The reference to Jack the Ripper in Lyndon’s teleplay was not gratuitous. Lyndon was acknowledging Bloch’s tale as the source for the plot of a serial killer implementing an elaborate black magic ritual. There was another major borrowing from another of Bloch’s stories.
As one of Lovecraft’s correspondents, Bloch had written quite a number of Cthulhu Mythos tales. With its talk of “dark gods” whose power reaches its height “when the stars are right,” “Yours Truly, Jack the Ripper” was on the fringes of the Mythos. Bloch’s “The Mannikin” (Weird Tales, April 1936), a story about Siamese twins, was overtly linked to Lovecraft’s mythology.
The genesis of the tale can be directly traced to Lovecraft. In a “Commonplace Book” of proposed plots for horror stories, Lovecraft had this entry:
“Man has miniature Siamese twin—exhibit in circus. Twin surgically detached, disappears. Does hideous things with malign life of its own.”
Lovecraft passed along this idea to his fellow writer Henry S. Whitehead, who utilized the essential premise in “Cassius” (Strange Tales, November 1931), which replaced Lovecraft’s proposed circus setting with a Caribbean locale. Avoiding any link to the Cthulhu Mythos, the grotesque twin in “Cassius” resembled a frog-like creature about the size of a large rat. Once detached, the deformed twin attacked its fully grown brother.
With “The Mannikin,” Bloch tried his own variation on Lovecraft’s outline. Simon Mangalore was a supposedly hunchbacked poet. His hump was actually a miniature Siamese twin. Endowed with a malignant life of its own, the hideous twin was forcing his brother to study black magic and worship the gods of the Cthulhu Mythos. Although never explicitly stated, the story implied that Simon’s twin was demonically possessed.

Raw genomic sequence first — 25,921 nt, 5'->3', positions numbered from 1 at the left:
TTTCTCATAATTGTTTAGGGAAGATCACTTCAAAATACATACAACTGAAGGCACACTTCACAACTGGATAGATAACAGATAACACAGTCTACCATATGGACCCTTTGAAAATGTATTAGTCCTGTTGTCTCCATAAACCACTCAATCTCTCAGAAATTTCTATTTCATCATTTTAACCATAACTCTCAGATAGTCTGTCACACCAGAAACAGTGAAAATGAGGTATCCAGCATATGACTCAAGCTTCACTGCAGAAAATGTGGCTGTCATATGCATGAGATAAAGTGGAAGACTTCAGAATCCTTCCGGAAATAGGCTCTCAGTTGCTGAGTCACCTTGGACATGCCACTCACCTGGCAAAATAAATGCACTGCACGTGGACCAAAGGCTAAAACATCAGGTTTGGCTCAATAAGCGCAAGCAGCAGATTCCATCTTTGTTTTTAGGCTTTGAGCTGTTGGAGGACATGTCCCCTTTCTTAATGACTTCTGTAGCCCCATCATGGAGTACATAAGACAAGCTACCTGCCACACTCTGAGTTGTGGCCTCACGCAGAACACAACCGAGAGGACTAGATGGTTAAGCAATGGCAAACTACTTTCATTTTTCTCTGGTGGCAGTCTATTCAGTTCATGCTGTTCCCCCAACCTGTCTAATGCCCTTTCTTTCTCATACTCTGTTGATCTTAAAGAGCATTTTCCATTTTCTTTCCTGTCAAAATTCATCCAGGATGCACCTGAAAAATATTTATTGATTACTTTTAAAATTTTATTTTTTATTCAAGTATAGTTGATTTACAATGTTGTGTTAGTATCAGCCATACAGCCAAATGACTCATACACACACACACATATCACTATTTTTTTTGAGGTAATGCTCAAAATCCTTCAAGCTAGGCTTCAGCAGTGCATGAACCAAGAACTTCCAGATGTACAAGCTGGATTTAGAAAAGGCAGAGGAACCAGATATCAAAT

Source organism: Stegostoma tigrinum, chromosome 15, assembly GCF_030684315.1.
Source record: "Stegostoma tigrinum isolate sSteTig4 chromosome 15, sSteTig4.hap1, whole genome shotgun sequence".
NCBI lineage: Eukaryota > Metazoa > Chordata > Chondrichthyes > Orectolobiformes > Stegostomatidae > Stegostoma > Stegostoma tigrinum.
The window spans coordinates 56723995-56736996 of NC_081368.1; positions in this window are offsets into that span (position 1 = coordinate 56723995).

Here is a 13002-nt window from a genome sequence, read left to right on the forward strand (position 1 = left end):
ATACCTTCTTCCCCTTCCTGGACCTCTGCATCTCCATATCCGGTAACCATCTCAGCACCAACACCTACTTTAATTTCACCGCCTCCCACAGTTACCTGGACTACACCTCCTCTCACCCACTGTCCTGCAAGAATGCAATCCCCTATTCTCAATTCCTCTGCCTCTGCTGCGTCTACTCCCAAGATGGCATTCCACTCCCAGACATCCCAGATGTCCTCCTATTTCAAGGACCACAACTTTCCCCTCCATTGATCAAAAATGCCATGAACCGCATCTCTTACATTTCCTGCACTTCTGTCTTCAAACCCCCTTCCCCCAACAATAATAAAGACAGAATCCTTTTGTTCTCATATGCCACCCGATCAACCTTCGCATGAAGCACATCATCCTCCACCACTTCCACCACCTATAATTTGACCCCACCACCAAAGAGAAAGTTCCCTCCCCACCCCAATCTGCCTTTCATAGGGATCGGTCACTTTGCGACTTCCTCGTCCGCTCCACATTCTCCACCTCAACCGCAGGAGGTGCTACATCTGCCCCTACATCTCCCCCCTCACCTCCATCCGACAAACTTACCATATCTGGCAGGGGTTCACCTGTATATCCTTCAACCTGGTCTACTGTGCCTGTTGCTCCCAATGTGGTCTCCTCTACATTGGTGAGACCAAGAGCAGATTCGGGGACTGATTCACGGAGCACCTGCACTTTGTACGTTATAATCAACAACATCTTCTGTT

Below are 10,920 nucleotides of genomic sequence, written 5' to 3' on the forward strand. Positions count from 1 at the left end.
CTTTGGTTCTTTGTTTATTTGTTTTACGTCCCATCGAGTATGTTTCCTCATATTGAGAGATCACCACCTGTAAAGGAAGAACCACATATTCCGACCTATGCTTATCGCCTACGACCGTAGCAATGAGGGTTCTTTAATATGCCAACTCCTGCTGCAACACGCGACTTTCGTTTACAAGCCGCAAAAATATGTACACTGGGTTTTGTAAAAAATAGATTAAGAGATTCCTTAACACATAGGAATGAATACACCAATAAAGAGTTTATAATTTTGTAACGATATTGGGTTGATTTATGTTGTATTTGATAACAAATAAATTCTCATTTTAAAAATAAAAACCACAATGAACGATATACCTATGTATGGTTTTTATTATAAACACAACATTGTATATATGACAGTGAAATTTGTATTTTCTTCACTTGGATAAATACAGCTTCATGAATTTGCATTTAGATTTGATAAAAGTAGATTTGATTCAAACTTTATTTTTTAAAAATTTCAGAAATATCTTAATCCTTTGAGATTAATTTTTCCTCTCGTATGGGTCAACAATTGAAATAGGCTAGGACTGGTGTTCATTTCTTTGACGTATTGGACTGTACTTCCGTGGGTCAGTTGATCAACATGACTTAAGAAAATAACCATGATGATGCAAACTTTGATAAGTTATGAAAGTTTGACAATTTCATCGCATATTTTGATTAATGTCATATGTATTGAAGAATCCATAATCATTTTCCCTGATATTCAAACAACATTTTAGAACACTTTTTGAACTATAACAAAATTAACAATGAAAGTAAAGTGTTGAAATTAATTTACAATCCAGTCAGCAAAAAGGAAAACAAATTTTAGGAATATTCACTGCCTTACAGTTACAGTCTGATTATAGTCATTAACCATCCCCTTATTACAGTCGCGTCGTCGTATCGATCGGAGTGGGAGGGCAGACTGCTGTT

Neither Whitehead’s “Cassius” nor Bloch’s “The Mannikin” employed the circus angle from Lovecraft’s outline. Bloch would rectify that omission by reworking the concepts of “The Mannikin” into “Unheavenly Twin” (Strange Stories, June 1939). Count Vomar was a sideshow freak with a miniature Siamese twin attached to his chest. Like Simon Malone, the Count was compelled by his twin to venerate demonic gods. These entities were only described as “the Others.” Unlike “The Mannikin,” Bloch avoided any obvious connections to the Cthulhu Mythos in “Unheavenly Twin.”
At the very least, Lyndon was probably familiar with “The Mannikin.” Besides “Yours Truly, Jack the Ripper,” Lyndon had adapted Bloch’s “Return to the Sabbath” (Weird Tales, July 1936), a tale about Satanists terrorizing an actor in Hollywood, as “The Sign of Satan,” a 1964 television drama starring Christopher Lee on the Alfred Hitchcock Hour. Along with “Yours Truly, Jack the Ripper” and “Return to the Sabbath,” “The Mannikin’ had been collected in Bloch’s The Opener of the Way (Arkham House, 1945). Most likely, Lyndon read in this collection the two stories he dramatized for television.
Another homage to Bloch by Dark Intruder was the book consulted by Brett Kingsford. Among the fictional tomes of forbidden lore added to the Cthulhu Mythos by Bloch was the Cabala of Saboth, which debuted in “The Secret in the Tomb” (Weird Tales, May 1935) before reappearing in “The Mannikin.” Dark Intruder introduced a book with a similar title, The Cabala of Demonic Possession by J. Drail. The author’s name is an in-joke. J. stands for Jack, and Drail is an anagram of Laird. The producer of Dark Intruder was Jack Laird, who would later perform similar duties on Night Gallery (1970-73), a horror and fantasy anthology television series hosted by Rod Serling. Laird also wrote episodes of Night Gallery including a parody of the Cthulhu Mythos, “Professor Peabody ‘s Last Lecture.”